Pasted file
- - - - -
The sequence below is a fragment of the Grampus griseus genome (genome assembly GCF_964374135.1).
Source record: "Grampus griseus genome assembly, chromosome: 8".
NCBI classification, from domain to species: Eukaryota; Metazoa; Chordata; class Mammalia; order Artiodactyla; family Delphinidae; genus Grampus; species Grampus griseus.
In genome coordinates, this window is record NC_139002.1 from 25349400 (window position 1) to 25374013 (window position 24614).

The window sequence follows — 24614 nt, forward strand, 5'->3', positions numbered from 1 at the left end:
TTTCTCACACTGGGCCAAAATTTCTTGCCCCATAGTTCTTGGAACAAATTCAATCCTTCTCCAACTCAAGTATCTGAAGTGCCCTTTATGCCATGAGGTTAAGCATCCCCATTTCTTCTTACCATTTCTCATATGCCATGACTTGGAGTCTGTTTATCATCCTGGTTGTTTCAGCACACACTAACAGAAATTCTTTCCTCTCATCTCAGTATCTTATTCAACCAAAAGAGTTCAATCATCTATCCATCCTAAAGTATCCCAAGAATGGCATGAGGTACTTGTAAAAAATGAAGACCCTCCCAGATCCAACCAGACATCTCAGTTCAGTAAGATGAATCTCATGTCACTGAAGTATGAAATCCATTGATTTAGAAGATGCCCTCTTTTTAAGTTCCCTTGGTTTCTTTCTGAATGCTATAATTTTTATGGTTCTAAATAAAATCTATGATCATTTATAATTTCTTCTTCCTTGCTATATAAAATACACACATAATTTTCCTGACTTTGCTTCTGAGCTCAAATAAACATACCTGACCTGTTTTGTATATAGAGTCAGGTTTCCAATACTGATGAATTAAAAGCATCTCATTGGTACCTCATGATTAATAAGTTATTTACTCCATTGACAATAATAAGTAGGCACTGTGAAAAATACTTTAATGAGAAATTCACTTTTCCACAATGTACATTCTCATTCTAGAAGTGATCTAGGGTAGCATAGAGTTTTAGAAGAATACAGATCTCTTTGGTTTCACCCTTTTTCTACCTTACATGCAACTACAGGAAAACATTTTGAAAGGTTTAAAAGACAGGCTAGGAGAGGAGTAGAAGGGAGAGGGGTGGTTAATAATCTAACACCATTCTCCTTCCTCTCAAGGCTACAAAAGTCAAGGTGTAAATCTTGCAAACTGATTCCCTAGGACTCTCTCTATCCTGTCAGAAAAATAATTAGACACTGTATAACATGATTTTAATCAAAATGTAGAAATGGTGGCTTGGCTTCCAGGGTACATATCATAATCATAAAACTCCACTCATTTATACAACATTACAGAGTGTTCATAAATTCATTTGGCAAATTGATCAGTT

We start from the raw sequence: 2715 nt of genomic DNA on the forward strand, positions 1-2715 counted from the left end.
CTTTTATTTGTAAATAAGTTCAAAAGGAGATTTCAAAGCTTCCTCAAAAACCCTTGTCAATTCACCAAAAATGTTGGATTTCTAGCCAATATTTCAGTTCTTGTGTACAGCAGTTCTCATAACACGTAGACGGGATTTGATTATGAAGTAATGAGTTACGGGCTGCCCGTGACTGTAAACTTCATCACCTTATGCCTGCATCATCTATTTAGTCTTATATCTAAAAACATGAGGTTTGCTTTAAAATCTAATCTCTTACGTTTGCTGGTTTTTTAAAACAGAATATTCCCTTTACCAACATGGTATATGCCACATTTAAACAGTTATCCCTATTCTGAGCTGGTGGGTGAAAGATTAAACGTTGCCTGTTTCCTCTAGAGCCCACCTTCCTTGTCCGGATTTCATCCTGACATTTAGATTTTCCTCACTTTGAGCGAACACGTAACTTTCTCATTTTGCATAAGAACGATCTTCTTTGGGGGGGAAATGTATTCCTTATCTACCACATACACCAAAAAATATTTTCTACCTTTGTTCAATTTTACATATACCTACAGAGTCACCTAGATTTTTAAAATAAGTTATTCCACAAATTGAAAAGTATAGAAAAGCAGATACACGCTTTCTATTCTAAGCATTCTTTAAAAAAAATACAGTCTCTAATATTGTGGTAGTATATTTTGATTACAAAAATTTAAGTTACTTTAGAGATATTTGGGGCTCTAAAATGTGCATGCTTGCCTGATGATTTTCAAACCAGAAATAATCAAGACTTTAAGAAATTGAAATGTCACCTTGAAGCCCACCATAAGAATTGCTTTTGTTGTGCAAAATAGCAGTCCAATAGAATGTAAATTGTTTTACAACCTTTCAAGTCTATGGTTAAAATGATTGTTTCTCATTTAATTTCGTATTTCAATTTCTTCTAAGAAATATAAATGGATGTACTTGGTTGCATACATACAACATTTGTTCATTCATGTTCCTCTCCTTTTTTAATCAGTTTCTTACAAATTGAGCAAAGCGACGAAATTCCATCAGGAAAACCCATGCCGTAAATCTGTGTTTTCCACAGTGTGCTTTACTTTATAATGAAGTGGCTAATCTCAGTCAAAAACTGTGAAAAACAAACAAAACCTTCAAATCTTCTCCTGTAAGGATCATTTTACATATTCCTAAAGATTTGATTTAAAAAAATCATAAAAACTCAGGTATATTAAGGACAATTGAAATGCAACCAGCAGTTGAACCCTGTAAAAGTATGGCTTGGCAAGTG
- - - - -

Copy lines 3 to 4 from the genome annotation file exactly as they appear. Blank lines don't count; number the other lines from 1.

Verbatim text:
NCBI classification, from domain to species: Eukaryota; Metazoa; Chordata; class Mammalia; order Artiodactyla; family Delphinidae; genus Grampus; species Grampus griseus.
In genome coordinates, this window is record NC_139002.1 from 25349400 (window position 1) to 25374013 (window position 24614).